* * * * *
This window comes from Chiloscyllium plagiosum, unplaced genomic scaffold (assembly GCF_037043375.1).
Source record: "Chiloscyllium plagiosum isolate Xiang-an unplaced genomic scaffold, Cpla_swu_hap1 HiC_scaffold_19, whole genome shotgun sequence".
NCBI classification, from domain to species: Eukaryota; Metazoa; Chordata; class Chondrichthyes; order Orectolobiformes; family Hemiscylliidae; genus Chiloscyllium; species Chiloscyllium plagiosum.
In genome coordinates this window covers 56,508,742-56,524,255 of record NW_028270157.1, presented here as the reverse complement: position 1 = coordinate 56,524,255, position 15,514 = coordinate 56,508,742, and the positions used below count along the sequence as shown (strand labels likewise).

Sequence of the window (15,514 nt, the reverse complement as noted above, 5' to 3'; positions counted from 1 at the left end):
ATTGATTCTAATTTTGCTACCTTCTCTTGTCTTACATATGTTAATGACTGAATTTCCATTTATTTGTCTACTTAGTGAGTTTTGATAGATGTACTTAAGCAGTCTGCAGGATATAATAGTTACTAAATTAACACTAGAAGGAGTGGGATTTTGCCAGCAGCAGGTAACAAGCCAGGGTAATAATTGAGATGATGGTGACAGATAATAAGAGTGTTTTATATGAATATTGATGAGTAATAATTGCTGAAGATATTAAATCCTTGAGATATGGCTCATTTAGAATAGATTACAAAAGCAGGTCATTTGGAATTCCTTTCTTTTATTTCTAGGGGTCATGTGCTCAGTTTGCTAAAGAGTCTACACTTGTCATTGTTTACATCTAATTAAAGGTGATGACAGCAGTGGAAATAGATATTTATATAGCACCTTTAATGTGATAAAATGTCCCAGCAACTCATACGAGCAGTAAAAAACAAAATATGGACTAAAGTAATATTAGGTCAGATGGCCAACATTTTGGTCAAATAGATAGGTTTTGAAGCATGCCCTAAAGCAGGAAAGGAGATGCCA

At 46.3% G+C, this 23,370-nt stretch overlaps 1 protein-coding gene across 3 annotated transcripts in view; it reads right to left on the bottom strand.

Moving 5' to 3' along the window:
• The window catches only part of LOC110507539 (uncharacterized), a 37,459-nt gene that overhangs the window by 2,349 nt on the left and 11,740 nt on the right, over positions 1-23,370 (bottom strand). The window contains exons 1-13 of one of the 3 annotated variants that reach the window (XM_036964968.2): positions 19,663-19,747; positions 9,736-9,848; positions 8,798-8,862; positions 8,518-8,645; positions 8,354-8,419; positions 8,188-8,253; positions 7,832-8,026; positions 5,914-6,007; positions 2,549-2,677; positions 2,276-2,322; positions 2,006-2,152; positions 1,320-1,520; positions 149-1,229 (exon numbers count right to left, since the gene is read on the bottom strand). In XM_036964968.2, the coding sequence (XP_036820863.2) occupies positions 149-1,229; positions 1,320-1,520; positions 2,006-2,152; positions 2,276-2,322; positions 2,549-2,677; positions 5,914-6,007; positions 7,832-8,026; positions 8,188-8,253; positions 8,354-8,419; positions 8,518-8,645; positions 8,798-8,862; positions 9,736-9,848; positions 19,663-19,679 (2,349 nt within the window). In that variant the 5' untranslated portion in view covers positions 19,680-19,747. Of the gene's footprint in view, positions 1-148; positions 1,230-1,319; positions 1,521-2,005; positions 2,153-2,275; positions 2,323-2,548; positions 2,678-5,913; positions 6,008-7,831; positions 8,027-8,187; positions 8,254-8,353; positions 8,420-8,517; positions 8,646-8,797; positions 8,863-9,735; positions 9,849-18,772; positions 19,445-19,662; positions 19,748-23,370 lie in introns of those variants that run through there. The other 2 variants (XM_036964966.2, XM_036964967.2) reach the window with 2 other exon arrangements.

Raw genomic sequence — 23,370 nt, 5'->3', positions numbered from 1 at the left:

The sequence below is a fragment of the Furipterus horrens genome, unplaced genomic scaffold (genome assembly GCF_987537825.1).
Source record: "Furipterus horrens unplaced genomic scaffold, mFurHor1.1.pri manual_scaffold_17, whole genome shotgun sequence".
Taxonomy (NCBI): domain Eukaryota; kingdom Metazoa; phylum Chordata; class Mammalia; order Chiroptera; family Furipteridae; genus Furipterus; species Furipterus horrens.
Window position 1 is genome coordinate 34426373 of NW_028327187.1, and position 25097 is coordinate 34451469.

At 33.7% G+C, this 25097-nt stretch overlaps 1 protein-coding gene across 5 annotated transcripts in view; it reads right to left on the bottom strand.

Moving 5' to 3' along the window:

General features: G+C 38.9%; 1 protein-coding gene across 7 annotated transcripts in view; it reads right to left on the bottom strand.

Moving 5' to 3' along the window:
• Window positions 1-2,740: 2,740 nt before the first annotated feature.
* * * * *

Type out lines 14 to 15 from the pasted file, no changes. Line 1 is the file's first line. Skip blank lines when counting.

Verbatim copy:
Window position 1 is genome coordinate 34426373 of NW_028327187.1, and position 25097 is coordinate 34451469.

At 33.7% G+C, this 25097-nt stretch overlaps 1 protein-coding gene across 5 annotated transcripts in view; it reads right to left on the bottom strand.